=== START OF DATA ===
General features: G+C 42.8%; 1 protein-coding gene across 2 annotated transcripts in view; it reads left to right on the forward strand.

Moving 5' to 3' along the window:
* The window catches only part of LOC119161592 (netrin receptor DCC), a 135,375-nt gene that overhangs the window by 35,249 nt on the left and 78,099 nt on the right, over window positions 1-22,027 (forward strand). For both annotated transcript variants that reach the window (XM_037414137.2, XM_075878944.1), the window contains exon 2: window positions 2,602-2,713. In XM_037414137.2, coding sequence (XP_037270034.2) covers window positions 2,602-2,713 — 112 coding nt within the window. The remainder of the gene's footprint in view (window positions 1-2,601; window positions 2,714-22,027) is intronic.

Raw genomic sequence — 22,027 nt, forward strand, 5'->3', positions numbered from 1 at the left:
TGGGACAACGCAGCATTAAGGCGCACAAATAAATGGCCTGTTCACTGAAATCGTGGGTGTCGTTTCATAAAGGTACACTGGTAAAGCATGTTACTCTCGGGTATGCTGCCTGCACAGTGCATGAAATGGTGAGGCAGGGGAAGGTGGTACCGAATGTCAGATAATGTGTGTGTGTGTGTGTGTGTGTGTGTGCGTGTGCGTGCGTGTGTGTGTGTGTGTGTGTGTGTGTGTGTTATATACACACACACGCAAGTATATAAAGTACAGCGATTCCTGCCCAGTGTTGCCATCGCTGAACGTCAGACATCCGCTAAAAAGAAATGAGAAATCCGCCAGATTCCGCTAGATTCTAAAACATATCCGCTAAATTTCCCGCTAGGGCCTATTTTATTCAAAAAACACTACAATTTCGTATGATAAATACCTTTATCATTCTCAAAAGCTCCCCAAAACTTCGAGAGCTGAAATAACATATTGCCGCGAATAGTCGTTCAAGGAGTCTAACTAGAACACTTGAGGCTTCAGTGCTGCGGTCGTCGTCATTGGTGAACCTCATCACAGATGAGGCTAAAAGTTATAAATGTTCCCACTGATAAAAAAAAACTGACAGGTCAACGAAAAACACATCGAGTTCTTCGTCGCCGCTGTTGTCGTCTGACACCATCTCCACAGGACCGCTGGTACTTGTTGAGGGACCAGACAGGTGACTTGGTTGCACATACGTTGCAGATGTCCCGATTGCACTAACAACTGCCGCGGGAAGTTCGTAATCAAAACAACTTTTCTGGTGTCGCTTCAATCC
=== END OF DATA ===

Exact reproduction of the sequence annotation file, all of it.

General features: G+C 42.8%; 1 protein-coding gene across 2 annotated transcripts in view; it reads left to right on the forward strand.

Moving 5' to 3' along the window:
* The window catches only part of LOC119161592 (netrin receptor DCC), a 135,375-nt gene that overhangs the window by 35,249 nt on the left and 78,099 nt on the right, over window positions 1-22,027 (forward strand). For both annotated transcript variants that reach the window (XM_037414137.2, XM_075878944.1), the window contains exon 2: window positions 2,602-2,713. In XM_037414137.2, coding sequence (XP_037270034.2) covers window positions 2,602-2,713 — 112 coding nt within the window. The remainder of the gene's footprint in view (window positions 1-2,601; window positions 2,714-22,027) is intronic.

Raw genomic sequence — 22,027 nt, forward strand, 5'->3', positions numbered from 1 at the left:
TGGGACAACGCAGCATTAAGGCGCACAAATAAATGGCCTGTTCACTGAAATCGTGGGTGTCGTTTCATAAAGGTACACTGGTAAAGCATGTTACTCTCGGGTATGCTGCCTGCACAGTGCATGAAATGGTGAGGCAGGGGAAGGTGGTACCGAATGTCAGATAATGTGTGTGTGTGTGTGTGTGTGTGTGTGCGTGTGCGTGCGTGTGTGTGTGTGTGTGTGTGTGTGTGTGTTATATACACACACACGCAAGTATATAAAGTACAGCGATTCCTGCCCAGTGTTGCCATCGCTGAACGTCAGACATCCGCTAAAAAGAAATGAGAAATCCGCCAGATTCCGCTAGATTCTAAAACATATCCGCTAAATTTCCCGCTAGGGCCTATTTTATTCAAAAAACACTACAATTTCGTATGATAAATACCTTTATCATTCTCAAAAGCTCCCCAAAACTTCGAGAGCTGAAATAACATATTGCCGCGAATAGTCGTTCAAGGAGTCTAACTAGAACACTTGAGGCTTCAGTGCTGCGGTCGTCGTCATTGGTGAACCTCATCACAGATGAGGCTAAAAGTTATAAATGTTCCCACTGATAAAAAAAAACTGACAGGTCAACGAAAAACACATCGAGTTCTTCGTCGCCGCTGTTGTCGTCTGACACCATCTCCACAGGACCGCTGGTACTTGTTGAGGGACCAGACAGGTGACTTGGTTGCACATACGTTGCAGATGTCCCGATTGCACTAACAACTGCCGCGGGAAGTTCGTAATCAAAACAACTTTTCTGGTGTCGCTTCAATCC